I find that the median Corruption Risk Index (CRI) of councils denoted as safe seats compared to the rest of English councils (excluding London) is substantially higher (using medians over means is preferable due to the presence of few outlier contracts with very high CRI, comparisons using mean values are reported in appendix B with substantively the same conclusions). While raw unmatched figures don’t show any noticeable difference between groups, after matching contract characteristics, the difference becomes substantial. Uncontested seats are of roughly 50% higher corruption risk than competitive councils in the rest of England (Figure 2). In order to attach a substantive meaning to this difference, it amounts to moving from an average Swedish municipality to an average Estonian municipality in terms corruption risk performance.
Figure 2. Un-Matched and Matched Contract Samples CRI Comparisons
While median values by council types are instructive of the potential effect of having a substantial amount of uncontested seats in local elections, they mask a substantial variation among individual councils (Figure 3). While clearly most uncontested seat councils have a considerably worse CRI score than the comparison group, some are very close or even better. This variation across councils highlights that other factors than electoral accountability are at play potentially mediating the effect of electoral characteristics on public procurement corruption risks.
Figure 3. CRI Distribution of Councils With Uncontested Seats and at Least 3 Contracts Awarded
In order to gather further evidence behind the suspicion that weak electoral accountability results in higher corruption risks in government contracting at the local level, the councils’ average price savings are compared. Price savings are calculated using the ratio of originally estimated contract value and final contract value with higher savings implying that the final contract value went more below the original estimate most likely due to healthy competition among bidders.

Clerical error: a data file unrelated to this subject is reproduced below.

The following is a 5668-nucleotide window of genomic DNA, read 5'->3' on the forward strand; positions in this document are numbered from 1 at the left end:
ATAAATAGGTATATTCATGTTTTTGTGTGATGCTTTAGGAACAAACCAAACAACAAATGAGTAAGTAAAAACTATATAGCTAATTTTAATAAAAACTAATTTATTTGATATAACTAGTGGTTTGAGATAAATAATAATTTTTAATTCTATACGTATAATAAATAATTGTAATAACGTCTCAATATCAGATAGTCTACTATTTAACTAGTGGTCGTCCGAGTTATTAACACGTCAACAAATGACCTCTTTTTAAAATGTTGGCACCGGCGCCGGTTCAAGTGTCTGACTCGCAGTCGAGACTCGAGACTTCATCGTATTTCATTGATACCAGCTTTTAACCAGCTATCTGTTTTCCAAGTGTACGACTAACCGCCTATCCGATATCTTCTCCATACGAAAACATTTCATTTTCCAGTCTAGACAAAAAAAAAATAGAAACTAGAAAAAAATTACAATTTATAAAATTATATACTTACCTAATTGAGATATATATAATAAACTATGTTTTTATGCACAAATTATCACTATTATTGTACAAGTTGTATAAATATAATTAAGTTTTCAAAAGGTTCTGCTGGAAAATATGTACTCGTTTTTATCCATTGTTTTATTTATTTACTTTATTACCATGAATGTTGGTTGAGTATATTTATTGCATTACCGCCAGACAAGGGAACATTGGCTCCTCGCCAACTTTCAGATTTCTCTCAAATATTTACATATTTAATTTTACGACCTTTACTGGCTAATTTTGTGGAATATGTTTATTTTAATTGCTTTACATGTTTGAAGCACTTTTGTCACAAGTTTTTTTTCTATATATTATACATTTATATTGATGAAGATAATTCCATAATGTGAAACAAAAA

The data, while having relatively few observations due to lots of missing value, reveals that in line with the corruption risks observed, price savings differ markedly among councils too. Uncontested seats typically achieve lower price savings: 3.4% compared to 4.4% achieved by competitive councils in England (Figure 4). While percentage values are low in absolute terms, given the annual estimated 12 billion GBP procurement done by these councils (For details of the spending estimations see the concluding section), the potential for savings for British taxpayers is large.
Figure 4. Un-Matched and Matched Contract Samples Price Savings Comparisons
One-Party Dominated Councils
I find a similar relationship when looking at one-party dominance. The CRI of one-party dominated councils compared to the rest of English councils (excluding London) is substantially higher (using medians again). While raw unmatched figures show only a tiny difference between groups, after matching contract characteristics, the difference becomes substantial. One-party dominated councils are of roughly 51% higher corruption risk than competitive councils in the rest of England (Figure 5). This difference is roughly the same as the difference observed between uncontested seats and competitive councils above.
Figure 5. Un-Matched and Matched Contract Samples CRI Comparisons